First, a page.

Viruses are a major cause of human waterborne and water-related diseases. Waterborne diseases are caused by water that is contaminated by human and animal urine and feces that contain pathogenic microorganisms. A subject can get infected through contact with or consumption of the contaminated water. Viruses affect all living organisms from single cellular plants, bacteria and animal to the highest forms of plants and animals including human beings. Within a specific kingdom the localization of viruses colonizing the host can vary: Some human viruses, for example, HIV, colonizes only the immune system, while influenza viruses on the other hand can colonize either the upper respiratory tract or the lower respiratory tract depending on the type. Different viruses can have different routes of transmission; for example, HIV is directly transferred by contaminated body fluids from an infected host into the tissue or bloodstream of a new host while influenza is airborne and transmitted through inhalation of contaminated air containing viral particles by a new host. Research has also suggested that solid surface plays a role in the transmission of water viruses. In a experiments that used E.coli phages, Qβ, fr, T4, and MS2 confirmed that viruses survive on a solid surface longer compared to when they are in water. Because of this adaptation to survive longer on solid surfaces, viruses now have a prolonged opportunities to infect humans. Enteric viruses primarily infect the intestinal tract through ingestion of food and water contaminated with viruses of fecal origin. Some viruses can be transmitted through all three routes of transmission.

References

  1. 1 2 3 4 Guidelines for drinking-water quality. World Health Organization (Fourth edition incorporating the first addendum ed.). Geneva. ISBN   9789241549950. OCLC   975491910.CS1 maint: others (link)
  2. "Burden of disease and cost-effectiveness estimates". World Health Organization. Archived from the original on February 13, 2014. Retrieved April 5, 2014.
  3. 1 2 3 Janovy J, Schmidt GD, Roberts LS (1996). Gerald D. Schmidt & Larry S. Roberts' Foundations of parasitology. Dubuque, Iowa: Wm. C. Brown. ISBN   978-0-697-26071-0.
  4. Centers for Disease Control and Prevention: National Center for Emerging and Zoonotic Infectious Diseases (NCEZID), Division of Global Migration and Quarantine (DGMQ) (2011). "Chapter 3". In Brunette GW (ed.). CDC Health Information for International Travel 2012. The Yellow Book . Oxford University Press. ISBN   978-0-19-976901-8.
  5. Lattimore (1928). "The caravan routes of inner Asia". The Geographical Journal. 72 (6): 500. doi:10.2307/1783443. JSTOR   1783443. quoted in Wood F (2002). The Silk Road: two thousand years in the heart of Asia . p.  19.
  6. Schnabel B. "Drastic consequences of diarrhoeal disease". Archived from the original on 2015-09-23.
  7. 1 2 Nwachcuku N, Gerba CP (June 2004). "Emerging waterborne pathogens: can we kill them all?" (PDF). Current Opinion in Biotechnology. 15 (3): 175–80. doi:10.1016/j.copbio.2004.04.010. PMID   15193323. Archived from the original (PDF) on 2008-03-07. Retrieved 2007-08-09.
  8. Baldursson S, Karanis P (December 2011). "Waterborne transmission of protozoan parasites: review of worldwide outbreaks - an update 2004-2010". Water Research. 45 (20): 6603–14. doi:10.1016/j.watres.2011.10.013. PMID   22048017.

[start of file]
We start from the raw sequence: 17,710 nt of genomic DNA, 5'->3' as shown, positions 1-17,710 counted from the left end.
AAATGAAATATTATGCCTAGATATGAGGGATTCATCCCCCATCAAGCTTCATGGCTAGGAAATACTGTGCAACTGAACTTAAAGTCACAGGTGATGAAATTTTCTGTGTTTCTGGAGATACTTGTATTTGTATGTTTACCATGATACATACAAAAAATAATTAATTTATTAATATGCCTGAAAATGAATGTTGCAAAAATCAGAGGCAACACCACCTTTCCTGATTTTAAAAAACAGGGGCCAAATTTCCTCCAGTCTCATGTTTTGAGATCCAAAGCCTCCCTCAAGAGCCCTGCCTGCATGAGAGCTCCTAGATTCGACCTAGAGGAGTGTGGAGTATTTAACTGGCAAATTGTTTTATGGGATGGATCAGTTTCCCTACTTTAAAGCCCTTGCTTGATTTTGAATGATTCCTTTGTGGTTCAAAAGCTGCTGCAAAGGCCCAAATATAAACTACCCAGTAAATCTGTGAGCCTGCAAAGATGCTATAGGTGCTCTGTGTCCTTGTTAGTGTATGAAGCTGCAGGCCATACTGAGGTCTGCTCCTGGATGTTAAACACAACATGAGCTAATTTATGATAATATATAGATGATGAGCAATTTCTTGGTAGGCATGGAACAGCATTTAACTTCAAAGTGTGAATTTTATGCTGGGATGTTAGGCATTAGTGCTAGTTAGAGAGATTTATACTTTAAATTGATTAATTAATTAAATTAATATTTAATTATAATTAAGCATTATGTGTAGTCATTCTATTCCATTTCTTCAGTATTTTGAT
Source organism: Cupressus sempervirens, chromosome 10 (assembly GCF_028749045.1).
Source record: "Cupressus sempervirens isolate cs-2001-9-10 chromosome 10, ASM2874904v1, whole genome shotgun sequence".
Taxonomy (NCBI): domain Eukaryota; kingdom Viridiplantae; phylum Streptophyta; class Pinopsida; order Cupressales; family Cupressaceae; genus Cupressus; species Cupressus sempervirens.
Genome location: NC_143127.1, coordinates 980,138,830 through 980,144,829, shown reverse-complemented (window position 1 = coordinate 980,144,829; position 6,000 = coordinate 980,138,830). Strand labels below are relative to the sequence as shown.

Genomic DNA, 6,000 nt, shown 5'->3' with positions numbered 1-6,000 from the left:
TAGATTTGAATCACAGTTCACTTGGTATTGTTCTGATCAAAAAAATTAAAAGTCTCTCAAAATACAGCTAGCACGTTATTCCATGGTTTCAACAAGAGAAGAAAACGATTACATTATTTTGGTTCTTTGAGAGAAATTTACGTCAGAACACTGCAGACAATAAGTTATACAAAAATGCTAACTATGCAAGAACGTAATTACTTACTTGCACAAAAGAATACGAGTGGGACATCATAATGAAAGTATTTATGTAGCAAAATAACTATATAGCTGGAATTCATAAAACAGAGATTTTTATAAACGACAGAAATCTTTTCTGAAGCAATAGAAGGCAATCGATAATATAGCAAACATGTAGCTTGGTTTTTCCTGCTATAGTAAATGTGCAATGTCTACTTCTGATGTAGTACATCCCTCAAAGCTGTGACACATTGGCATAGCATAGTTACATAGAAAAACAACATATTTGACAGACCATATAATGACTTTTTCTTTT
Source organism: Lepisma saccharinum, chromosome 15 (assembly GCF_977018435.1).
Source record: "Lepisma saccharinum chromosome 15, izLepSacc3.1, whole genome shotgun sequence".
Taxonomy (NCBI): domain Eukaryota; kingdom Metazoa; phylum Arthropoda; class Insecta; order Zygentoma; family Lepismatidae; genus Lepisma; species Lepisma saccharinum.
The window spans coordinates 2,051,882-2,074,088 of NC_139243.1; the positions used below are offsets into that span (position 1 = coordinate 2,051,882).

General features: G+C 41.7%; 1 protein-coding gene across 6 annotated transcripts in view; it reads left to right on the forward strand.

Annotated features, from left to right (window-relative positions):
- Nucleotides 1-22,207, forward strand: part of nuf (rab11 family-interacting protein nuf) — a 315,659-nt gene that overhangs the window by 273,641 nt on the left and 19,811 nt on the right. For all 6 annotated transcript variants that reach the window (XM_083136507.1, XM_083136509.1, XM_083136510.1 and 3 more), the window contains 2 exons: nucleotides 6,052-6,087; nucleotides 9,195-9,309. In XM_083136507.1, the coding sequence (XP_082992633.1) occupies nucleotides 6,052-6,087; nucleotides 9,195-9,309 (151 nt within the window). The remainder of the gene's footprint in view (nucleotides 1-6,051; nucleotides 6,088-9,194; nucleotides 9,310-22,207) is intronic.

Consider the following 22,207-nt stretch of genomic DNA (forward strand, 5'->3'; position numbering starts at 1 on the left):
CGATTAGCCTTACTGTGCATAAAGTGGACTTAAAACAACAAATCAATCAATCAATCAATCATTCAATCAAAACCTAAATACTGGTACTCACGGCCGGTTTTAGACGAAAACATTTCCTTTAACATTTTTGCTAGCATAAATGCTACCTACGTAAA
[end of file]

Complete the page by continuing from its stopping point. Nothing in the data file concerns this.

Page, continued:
9. "Legionnaires' Disease eTool: Facts and FAQs". www.osha.gov. Archived from the original on 15 November 2017. Retrieved 29 April 2018.
  10. "Legionella - Causes and Transmission - Legionnaires - CDC". www.cdc.gov. 8 December 2017. Archived from the original on 25 March 2016. Retrieved 29 April 2018.
  11. Dziuban EJ, Liang JL, Craun GF, Hill V, Yu PA, Painter J, Moore MR, Calderon RL, Roy SL, Beach MJ (December 2006). "Surveillance for waterborne disease and outbreaks associated with recreational water--United States, 2003-2004". MMWR. Surveillance Summaries. 55 (12): 1–30. PMID   17183230. Archived from the original on 29 October 2017.
  12. Petrini B (October 2006). "Mycobacterium marinum: ubiquitous agent of waterborne granulomatous skin infections". European Journal of Clinical Microbiology & Infectious Diseases. 25 (10): 609–13. doi:10.1007/s10096-006-0201-4. PMID   17047903.
  13. Nwachuku N, Gerba CP, Oswald A, Mashadi FD (September 2005). "Comparative inactivation of adenovirus serotypes by UV light disinfection" (PDF). Applied and Environmental Microbiology. 71 (9): 5633–6. doi:10.1128/AEM.71.9.5633-5636.2005. PMC   1214670 . PMID   16151167. Archived (PDF) from the original on 2007-09-26.
  14. Gall AM, Mariñas BJ, Lu Y, Shisler JL (June 2015). "Waterborne Viruses: A Barrier to Safe Drinking Water". PLoS Pathogens. 11 (6): e1004867. doi:10.1371/journal.ppat.1004867. PMC   4482390 . PMID   26110535.
  15. Westblade, Lars F.; Ranganath, Sangeetha; Dunne, William Michael; Burnham, Carey-Ann D.; Fader, Robert; Ford, Bradley A. (March 5, 2015). "Infection with a Chlorophyllic Eukaryote after a Traumatic Freshwater Injury". New England Journal of Medicine. The New England Journal of Medicine. 372 (10): 982–984. doi:10.1056/NEJMc1401816. PMID   25738686.
  16. 1 2 3 4 5 6 "Waterborne Disease & Outbreak Surveillance Reporting | Water-related Topics | Healthy Water | CDC". www.cdc.gov. 2017-10-16. Retrieved 2018-12-07.PD-icon.svgThis article incorporates text from this source, which is in the public domain.
  17. 1 2 Craun, Gunther F. (2004). Methods for the investigation and prevention of waterborne disease outbreaks; EPA/600/1-90/005A. Health Effects Research Laboratory, U.S. Environmental Protection Agency. OCLC   41657130.
Classification
D